There was no doubt that Tom liked to drink. Edgar Jr. mentions it in his letters, and describes Tom Cayce as "a grand, good man," but also says that Tom, "like so many of the Cayces, was his own worst enemy. He would take too much now and then causing anxiety and even want in many ways." However, Tom didn't become abusive or mean-spirited when he drank, and this was not the reputation that followed him beyond the grave. What people remembered Tom Cayce for most was his alleged psychic ability, which Sarah Cayce called "the gift of the second sight." Exactly what this "second sight" was remains something of a mystery, for unlike his grandson, Tom Cayce's "gift" was never tested in a formal setting, or even discussed beyond family circles.

    The talent that Tom had as a "water witch," or dowser, has never been disputed. He would cut a forked limb from a peach tree, grasp a branch in each hand, and, holding the limb in front of his chest, walk back and forth over a parcel of land until he felt the "vibrations" that told him where a well should be dug. The fact that he was particularly good at this, however, is not proof that he used psychic powers to locate water. And as any Christian County farmer will point out, the land around Beverly is full of underground streams and hidden pools. Anyone could pick a spot, dig deep enough, and eventually find water.

    Beyond being a good dowser, however, Tom is alleged to have had psychokinetic powers—the ability to move objects without touching them. Edgar said that his grandfather could make a broom appear to "dance" by merely holding his hand over it, or move a table without touching it. According to Sarah, Tom's wife, he rarely used the "energy" in his hands to move inanimate objects, choosing instead to channel his energy to make plants grow, "as God intended," and to make animals behave. A deeply religious man, he believed it was evil to use it in any other way, and that the Lord would take the power away from him if he used it to do tricks for entertainment purposes.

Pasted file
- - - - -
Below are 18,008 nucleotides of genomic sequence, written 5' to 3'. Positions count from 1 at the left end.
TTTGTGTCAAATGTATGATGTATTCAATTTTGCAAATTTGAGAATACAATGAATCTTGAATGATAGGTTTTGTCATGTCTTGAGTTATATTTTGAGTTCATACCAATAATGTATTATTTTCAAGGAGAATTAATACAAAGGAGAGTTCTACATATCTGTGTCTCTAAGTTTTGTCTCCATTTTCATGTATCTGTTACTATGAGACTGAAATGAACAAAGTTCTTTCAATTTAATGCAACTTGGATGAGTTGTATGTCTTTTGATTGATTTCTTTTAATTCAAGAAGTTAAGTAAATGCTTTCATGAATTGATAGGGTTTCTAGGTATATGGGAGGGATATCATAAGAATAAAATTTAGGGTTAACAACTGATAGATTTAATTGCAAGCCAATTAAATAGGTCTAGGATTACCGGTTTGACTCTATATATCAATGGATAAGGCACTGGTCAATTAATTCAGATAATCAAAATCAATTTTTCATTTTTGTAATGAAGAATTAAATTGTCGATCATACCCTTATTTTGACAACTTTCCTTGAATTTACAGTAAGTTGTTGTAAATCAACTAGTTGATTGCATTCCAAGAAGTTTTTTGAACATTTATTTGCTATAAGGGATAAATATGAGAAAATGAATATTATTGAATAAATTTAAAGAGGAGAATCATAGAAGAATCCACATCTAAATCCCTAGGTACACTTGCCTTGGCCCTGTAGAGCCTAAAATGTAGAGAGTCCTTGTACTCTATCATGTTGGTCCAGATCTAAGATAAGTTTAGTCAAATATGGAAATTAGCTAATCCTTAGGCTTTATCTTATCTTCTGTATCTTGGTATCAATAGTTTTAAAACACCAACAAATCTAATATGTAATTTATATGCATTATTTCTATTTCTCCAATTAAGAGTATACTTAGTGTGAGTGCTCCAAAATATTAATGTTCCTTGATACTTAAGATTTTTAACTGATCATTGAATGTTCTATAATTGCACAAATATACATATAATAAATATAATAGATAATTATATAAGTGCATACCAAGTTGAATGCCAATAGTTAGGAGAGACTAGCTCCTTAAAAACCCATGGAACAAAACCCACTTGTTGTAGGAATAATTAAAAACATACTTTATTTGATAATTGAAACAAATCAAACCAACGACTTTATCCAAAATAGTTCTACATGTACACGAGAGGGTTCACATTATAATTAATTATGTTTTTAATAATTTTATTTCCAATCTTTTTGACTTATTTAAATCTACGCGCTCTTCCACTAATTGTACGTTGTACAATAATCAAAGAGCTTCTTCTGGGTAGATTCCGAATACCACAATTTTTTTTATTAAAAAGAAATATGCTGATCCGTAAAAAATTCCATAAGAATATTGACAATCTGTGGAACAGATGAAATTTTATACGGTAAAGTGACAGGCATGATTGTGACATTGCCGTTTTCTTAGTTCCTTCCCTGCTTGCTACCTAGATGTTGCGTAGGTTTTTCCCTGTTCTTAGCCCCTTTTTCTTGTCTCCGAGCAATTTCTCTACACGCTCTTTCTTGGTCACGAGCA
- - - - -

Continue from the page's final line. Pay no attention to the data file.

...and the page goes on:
However exaggerated the accounts of Tom's unusual "psychic" powers might have been, the fact remains that he and his extended family believed he could do things that were beyond the abilities of normal human beings. This is not only important to his own story, but to that of his grandson, for it went a long way toward creating an environment that was not hostile to behavior that might otherwise have been seen as abnormal or even evil. As Edgar's devoted mother repeatedly admonished her son, "The Lord works in mysterious ways. It's not ours to question His intentions."

    Of course, the rural farming communities of Kentucky had many beliefs and practices that would be characterized today as superstitious. These included the hour and day a hog should be butchered, the way a corpse was prepared and displayed for burial, the significance of an owl hooting in the daytime, and certain odors in a smokehouse before a rainstorm. They also believed that the dead sometimes appeared as spirits, as evidenced by the rich and varied ghost stories that circulated throughout the region in the late 1800s. A favorite story was that of an unfortunate black servant who had been raped and murdered on a farm outside of Hopkinsville. Her face was said to have appeared in a tree that grew out of her grave.

    There was also a long tradition of using clairvoyance to solve problems and heal the sick. Two notable psychics of the time were Dr. Schlatter of Henderson, Kentucky, who healed by the laying on of hands, and Blind Mary, a sightless black medium who lived outside of Hopkinsville on the Clarksville Pike. Blind Mary was so well respected that the mayor of Hopkinsville routinely consulted her on business and family decisions.

    It is doubtful that Tom Cayce ever used his talents as Blind Mary did. He didn't take his powers for granted, but he also didn't make a show of them. The fact that Tom had been attending Liberty Church since before the church had a regular pastor, and that he had publicly pledged his faith and was baptized in front of his friends and family a few months before his fiftieth birthday, is further indication that he saw no conflict between his faith in the Lord and his special gifts.

    Leslie Burr Cayce, Tom's second-born son and Edgar's father, manifested no such psychic ability, and except for his drinking and good looks, shared little if anything in common with his father. Although Tom Cayce enjoyed farming and the fields of his youth, his son Leslie was more at home in the smoke-filled public meetings held behind the Liberty Church, playing cards at the Beverly Store, or gambling with tobacco futures at the planters' association meeting room. It was perhaps as a result of volatile disagreements at the planters' association meetings, or fistfights in his teenage years, that Leslie was reported to have had nearly every bone in his body broken at least once before his twenty-first birthday.